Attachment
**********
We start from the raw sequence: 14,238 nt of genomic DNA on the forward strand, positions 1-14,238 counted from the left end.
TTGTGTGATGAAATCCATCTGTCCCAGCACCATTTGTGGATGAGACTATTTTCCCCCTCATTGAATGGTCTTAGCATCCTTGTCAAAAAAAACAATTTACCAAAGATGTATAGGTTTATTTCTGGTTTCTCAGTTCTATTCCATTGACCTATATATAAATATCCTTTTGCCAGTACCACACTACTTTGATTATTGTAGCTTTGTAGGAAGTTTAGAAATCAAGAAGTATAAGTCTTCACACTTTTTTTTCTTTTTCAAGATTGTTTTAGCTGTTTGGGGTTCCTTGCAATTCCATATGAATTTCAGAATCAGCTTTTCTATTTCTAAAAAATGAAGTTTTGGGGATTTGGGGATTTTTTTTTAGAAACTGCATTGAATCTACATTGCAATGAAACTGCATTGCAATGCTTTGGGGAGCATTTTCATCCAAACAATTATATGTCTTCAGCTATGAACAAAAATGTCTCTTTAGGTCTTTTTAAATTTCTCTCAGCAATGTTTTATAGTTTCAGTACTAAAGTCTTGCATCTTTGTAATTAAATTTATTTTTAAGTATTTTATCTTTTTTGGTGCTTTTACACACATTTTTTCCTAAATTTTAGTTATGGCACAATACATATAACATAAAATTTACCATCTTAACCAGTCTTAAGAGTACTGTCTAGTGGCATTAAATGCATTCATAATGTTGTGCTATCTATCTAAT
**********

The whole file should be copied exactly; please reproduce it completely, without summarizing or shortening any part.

We start from the raw sequence: 14,238 nt of genomic DNA on the forward strand, positions 1-14,238 counted from the left end.
TTGTGTGATGAAATCCATCTGTCCCAGCACCATTTGTGGATGAGACTATTTTCCCCCTCATTGAATGGTCTTAGCATCCTTGTCAAAAAAAACAATTTACCAAAGATGTATAGGTTTATTTCTGGTTTCTCAGTTCTATTCCATTGACCTATATATAAATATCCTTTTGCCAGTACCACACTACTTTGATTATTGTAGCTTTGTAGGAAGTTTAGAAATCAAGAAGTATAAGTCTTCACACTTTTTTTTCTTTTTCAAGATTGTTTTAGCTGTTTGGGGTTCCTTGCAATTCCATATGAATTTCAGAATCAGCTTTTCTATTTCTAAAAAATGAAGTTTTGGGGATTTGGGGATTTTTTTTTAGAAACTGCATTGAATCTACATTGCAATGAAACTGCATTGCAATGCTTTGGGGAGCATTTTCATCCAAACAATTATATGTCTTCAGCTATGAACAAAAATGTCTCTTTAGGTCTTTTTAAATTTCTCTCAGCAATGTTTTATAGTTTCAGTACTAAAGTCTTGCATCTTTGTAATTAAATTTATTTTTAAGTATTTTATCTTTTTTGGTGCTTTTACACACATTTTTTCCTAAATTTTAGTTATGGCACAATACATATAACATAAAATTTACCATCTTAACCAGTCTTAAGAGTACTGTCTAGTGGCATTAAATGCATTCATAATGTTGTGCTATCTATCTAAT